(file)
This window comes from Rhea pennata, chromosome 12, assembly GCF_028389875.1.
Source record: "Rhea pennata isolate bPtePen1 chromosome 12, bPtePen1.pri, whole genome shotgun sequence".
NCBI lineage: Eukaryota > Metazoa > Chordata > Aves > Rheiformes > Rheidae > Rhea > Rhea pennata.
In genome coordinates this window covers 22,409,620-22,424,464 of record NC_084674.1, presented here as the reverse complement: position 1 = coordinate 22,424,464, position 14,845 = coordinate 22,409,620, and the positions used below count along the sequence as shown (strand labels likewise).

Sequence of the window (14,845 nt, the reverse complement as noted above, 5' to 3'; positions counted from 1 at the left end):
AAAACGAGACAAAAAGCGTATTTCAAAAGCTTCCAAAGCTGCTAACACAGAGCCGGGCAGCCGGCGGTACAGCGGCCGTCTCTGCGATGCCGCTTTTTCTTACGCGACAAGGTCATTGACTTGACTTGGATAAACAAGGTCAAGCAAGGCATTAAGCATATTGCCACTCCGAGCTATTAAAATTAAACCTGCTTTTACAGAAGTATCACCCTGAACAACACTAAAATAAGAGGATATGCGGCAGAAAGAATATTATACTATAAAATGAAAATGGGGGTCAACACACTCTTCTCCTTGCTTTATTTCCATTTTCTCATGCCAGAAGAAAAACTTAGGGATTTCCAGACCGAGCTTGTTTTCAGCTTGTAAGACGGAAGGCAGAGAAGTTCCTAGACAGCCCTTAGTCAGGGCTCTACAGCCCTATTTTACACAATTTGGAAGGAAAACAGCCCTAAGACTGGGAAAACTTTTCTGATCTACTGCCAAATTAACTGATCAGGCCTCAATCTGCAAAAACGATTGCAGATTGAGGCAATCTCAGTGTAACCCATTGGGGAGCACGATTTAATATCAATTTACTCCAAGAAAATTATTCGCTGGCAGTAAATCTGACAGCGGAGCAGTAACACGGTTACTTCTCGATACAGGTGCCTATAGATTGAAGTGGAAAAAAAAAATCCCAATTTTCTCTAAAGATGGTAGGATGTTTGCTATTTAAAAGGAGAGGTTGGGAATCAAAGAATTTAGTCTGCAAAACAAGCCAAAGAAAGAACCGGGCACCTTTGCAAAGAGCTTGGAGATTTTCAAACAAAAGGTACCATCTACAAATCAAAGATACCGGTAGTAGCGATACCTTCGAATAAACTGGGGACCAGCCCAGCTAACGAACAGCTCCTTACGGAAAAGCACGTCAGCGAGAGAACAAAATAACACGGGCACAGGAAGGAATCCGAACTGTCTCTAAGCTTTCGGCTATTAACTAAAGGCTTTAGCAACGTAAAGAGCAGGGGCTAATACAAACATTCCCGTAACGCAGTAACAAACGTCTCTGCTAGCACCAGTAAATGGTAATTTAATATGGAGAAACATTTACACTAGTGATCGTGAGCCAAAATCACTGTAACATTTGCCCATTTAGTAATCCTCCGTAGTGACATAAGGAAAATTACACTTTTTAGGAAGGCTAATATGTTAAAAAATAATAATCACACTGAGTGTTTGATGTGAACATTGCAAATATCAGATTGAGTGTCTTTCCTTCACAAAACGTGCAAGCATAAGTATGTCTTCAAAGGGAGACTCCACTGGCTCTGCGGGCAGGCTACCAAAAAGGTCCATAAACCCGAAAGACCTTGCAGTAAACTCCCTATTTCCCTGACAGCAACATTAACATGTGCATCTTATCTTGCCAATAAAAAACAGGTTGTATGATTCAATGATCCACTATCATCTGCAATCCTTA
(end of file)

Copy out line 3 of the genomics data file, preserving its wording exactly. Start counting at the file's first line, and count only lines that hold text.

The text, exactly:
NCBI lineage: Eukaryota > Metazoa > Chordata > Aves > Rheiformes > Rheidae > Rhea > Rhea pennata.